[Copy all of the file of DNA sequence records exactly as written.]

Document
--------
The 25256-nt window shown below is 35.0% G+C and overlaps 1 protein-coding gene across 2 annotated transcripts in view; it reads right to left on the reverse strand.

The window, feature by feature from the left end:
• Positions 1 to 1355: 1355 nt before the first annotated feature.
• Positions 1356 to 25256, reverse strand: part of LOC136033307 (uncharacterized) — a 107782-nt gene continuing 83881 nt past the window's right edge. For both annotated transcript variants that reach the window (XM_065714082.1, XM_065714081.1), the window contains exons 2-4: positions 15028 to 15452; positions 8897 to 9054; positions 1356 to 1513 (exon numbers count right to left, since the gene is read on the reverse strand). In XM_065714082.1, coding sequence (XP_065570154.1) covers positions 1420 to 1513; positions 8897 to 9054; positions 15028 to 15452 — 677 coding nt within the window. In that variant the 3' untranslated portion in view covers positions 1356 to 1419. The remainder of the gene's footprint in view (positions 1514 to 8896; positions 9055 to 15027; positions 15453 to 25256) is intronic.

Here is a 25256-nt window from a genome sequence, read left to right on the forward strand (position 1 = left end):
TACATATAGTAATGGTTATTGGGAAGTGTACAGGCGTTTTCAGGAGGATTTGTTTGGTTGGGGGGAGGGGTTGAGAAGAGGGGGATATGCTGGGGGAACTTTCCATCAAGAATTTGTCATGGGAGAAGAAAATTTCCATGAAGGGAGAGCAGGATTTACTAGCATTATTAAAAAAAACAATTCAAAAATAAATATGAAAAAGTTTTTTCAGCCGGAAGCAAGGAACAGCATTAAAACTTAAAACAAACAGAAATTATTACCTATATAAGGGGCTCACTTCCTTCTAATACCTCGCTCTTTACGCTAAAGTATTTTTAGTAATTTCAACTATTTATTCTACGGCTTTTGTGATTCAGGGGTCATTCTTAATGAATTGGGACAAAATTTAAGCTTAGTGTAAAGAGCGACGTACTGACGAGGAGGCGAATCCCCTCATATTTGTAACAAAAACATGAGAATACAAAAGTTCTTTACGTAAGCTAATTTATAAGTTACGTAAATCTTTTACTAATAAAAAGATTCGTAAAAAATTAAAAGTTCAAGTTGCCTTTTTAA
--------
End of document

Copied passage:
The 25256-nt window shown below is 35.0% G+C and overlaps 1 protein-coding gene across 2 annotated transcripts in view; it reads right to left on the reverse strand.

The window, feature by feature from the left end:
• Positions 1 to 1355: 1355 nt before the first annotated feature.
• Positions 1356 to 25256, reverse strand: part of LOC136033307 (uncharacterized) — a 107782-nt gene continuing 83881 nt past the window's right edge. For both annotated transcript variants that reach the window (XM_065714082.1, XM_065714081.1), the window contains exons 2-4: positions 15028 to 15452; positions 8897 to 9054; positions 1356 to 1513 (exon numbers count right to left, since the gene is read on the reverse strand). In XM_065714082.1, coding sequence (XP_065570154.1) covers positions 1420 to 1513; positions 8897 to 9054; positions 15028 to 15452 — 677 coding nt within the window. In that variant the 3' untranslated portion in view covers positions 1356 to 1419. The remainder of the gene's footprint in view (positions 1514 to 8896; positions 9055 to 15027; positions 15453 to 25256) is intronic.

Here is a 25256-nt window from a genome sequence, read left to right on the forward strand (position 1 = left end):
TACATATAGTAATGGTTATTGGGAAGTGTACAGGCGTTTTCAGGAGGATTTGTTTGGTTGGGGGGAGGGGTTGAGAAGAGGGGGATATGCTGGGGGAACTTTCCATCAAGAATTTGTCATGGGAGAAGAAAATTTCCATGAAGGGAGAGCAGGATTTACTAGCATTATTAAAAAAAACAATTCAAAAATAAATATGAAAAAGTTTTTTCAGCCGGAAGCAAGGAACAGCATTAAAACTTAAAACAAACAGAAATTATTACCTATATAAGGGGCTCACTTCCTTCTAATACCTCGCTCTTTACGCTAAAGTATTTTTAGTAATTTCAACTATTTATTCTACGGCTTTTGTGATTCAGGGGTCATTCTTAATGAATTGGGACAAAATTTAAGCTTAGTGTAAAGAGCGACGTACTGACGAGGAGGCGAATCCCCTCATATTTGTAACAAAAACATGAGAATACAAAAGTTCTTTACGTAAGCTAATTTATAAGTTACGTAAATCTTTTACTAATAAAAAGATTCGTAAAAAATTAAAAGTTCAAGTTGCCTTTTTAA